Española Island: This is the only island in the Galapagos where you can see the waved albatross and its comical method of takeoff and landing. Española Island is also a great spot to go snorkeling and diving with the sea lions, tropical fish and turtles.
Santa Fe Island: Known for its turquoise lagoons and resident sea lion population, Sante Fe Island is also a great spot to kayak and to snorkel among the sea turtles, reef sharks and colorful fish.
Worth a Visit
The largest town in the Galapagos Islands, it contains plenty to see, to do and to eat, including snorkel outings at Las Grietas, natural history exhibits at the Charles Darwin Research Station and white-sand beaches at Tortuga Bay.
Located on Floreana Island, this point has a scenic trail overlooking a saltwater lagoon where flamingos often gather.
Post Office Bay
Situated on a white-sand beach on Floreana Island, you can find the same post office barrels that whalers have used since 1793. You can even partake in the long-standing tradition of collecting any postcards left there that you can personally hand-deliver to their recipients in your home country.
Things to See and to Do
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How to Get to Ecuador
Visas are not required for US citizens who are planning to stay in the Galapagos Islands for less than 90 days.
Your passport must be valid for at least an additional six months from your date of entry.
Flights into the Galapagos from Quito and Guayaquil land at either San Cristóbal Airport or General Villamil Airport (IBB) on Baltra. Baltra is the busier of the two airports, as it’s closer to Santa Cruz Island and Puerto Ayora, a popular launching point for exploring the Galapagos.
The Galapagos Islands do have public buses, taxis and ferries. Walking and biking, however, are also viable options for moving about each island.
It’s possible to hire a private yacht, but a special permit is required, and a licensed Galapagos National Park service guide must be aboard at all times.
Spanish is the official language of Ecuador and the Galapagos Islands. Learn these simple phrases to connect with the locals:
- Yes: Sí
- No: No
- Thank you: Gracias
- Please: Por favor
- Hello: Hola
- Good-bye: Chao or adios
- Nice to meet you: Mucho gusto
Food and Drink
Galapagos cuisine is centered on its access to an abundance of fresh seafood from the Pacific, including octopus, squid, tropical fish and shellfish. These comprise the base of many of the island dishes, and they’re often served alongside a portion of yucca and plantains. Some of the must-try local dishes include the following:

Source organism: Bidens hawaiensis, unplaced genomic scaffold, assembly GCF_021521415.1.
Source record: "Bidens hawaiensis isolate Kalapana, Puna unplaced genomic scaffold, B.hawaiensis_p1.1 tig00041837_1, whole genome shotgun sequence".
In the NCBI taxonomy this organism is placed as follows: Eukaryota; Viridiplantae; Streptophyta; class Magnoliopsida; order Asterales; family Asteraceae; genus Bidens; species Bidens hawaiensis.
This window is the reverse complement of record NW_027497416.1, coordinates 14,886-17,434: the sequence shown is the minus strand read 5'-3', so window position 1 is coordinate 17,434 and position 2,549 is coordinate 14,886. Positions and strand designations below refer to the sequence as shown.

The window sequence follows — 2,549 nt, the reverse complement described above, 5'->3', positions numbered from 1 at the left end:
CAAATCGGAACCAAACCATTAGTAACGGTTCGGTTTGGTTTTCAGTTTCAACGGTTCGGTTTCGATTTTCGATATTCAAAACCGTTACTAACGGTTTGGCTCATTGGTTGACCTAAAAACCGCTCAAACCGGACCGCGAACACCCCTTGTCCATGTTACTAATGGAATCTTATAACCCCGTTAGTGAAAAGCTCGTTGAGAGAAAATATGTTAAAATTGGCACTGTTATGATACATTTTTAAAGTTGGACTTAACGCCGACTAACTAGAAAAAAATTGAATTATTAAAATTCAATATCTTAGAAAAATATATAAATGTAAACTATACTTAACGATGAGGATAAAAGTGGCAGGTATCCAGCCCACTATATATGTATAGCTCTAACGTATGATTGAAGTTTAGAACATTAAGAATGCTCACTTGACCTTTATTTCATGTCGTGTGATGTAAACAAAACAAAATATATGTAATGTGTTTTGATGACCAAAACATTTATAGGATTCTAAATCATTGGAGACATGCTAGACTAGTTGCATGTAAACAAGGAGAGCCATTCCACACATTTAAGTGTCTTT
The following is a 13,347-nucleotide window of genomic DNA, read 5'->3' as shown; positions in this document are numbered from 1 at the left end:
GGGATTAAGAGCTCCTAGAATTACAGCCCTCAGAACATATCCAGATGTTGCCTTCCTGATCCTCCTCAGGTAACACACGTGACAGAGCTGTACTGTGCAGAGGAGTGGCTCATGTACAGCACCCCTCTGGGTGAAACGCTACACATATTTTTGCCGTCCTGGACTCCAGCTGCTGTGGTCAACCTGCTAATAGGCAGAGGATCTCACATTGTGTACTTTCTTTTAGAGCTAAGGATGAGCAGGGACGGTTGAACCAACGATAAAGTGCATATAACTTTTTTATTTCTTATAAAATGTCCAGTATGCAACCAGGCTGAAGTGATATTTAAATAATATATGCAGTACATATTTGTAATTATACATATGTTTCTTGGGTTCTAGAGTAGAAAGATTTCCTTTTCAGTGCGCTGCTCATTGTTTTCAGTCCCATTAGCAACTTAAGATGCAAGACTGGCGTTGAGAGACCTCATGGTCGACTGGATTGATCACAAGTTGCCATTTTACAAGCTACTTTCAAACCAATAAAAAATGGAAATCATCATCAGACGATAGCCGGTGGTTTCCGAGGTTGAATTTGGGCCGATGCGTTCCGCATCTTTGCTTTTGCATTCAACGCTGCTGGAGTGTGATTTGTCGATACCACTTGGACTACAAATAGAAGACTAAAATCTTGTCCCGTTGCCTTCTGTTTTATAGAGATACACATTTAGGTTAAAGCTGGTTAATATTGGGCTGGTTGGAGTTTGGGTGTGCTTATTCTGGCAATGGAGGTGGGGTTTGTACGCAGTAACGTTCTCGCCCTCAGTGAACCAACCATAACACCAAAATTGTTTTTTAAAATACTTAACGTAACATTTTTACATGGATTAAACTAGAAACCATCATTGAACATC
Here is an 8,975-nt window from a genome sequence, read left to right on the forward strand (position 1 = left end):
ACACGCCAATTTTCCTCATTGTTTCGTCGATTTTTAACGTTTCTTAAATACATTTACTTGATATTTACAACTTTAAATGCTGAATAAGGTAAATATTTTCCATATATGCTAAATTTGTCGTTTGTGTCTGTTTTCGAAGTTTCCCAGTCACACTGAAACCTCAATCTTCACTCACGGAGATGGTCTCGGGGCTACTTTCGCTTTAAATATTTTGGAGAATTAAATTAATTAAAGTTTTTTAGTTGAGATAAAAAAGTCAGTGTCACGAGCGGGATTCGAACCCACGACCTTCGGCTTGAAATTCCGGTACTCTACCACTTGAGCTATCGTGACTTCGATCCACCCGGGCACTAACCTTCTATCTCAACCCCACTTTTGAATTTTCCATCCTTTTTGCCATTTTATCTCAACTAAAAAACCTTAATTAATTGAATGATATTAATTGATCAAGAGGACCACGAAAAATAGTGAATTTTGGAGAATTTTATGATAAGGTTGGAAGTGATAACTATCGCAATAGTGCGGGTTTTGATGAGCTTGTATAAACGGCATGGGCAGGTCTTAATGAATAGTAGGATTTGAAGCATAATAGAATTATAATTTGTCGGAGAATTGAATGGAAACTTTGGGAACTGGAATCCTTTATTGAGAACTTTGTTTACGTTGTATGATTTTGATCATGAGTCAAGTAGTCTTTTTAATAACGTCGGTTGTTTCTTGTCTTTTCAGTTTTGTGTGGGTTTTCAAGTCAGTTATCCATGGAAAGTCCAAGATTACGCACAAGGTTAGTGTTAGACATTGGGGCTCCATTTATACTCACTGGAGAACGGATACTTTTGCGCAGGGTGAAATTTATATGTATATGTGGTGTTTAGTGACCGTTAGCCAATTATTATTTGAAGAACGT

Bolon de Verde: A fried dumpling of mashed green plantains, meat and cheese. It’s usually a breakfast or late-morning item.
Encebollado: A thick, fish-based pickled onion soup filled with yucca and chili. It’s also a popular breakfast item (and a notorious hangover cure).
Ceviche: One of the best seafood dishes you can order while visiting the Galapagos. It’s typically prepared with anything from fish, shrimp and squid to crab, octopus and lobster.
Lobster: No Galapagos travel guide would be complete without mentioning the country’s famous red and green spiny lobsters. These are readily available on Calle de los Kioscos in Puerto Ayora.
Fruit Juice: Made fresh with exotic fruits, such as babaco, jocote, guanabana (soursop), guayaba (guava) and naranjilla. All these are imported from the mainland.
Food in the Galapagos: What to Know and to Eat—Full Article Coming Soon!
When in the Galapagos, the safety risks have far less to do with crime and theft and more to do with the natural environment. Obey all rules when it comes to interacting with the wildlife and environment, both in the water and on land. Stay hydrated, and wear plenty of sunscreen at all times. It’s important to remember there are limited medical facilities in the Galapagos, and any serious medical care will require an evacuation to the mainland. It’s a good idea, therefore, to make sure your travel insurance covers medical evacuations.
WHAT IS BACKROADS
Established in 1979, Backroads is a pioneer in active, immersive and off-the-beaten-path travel. Now operating adventure tours in over 50 countries, our passion for discovery and our desire to experience the world in original ways continue to inspire our pursuit of new adventures. We hope this guide will be enlightening to you as you plan your next great Galapagos adventure!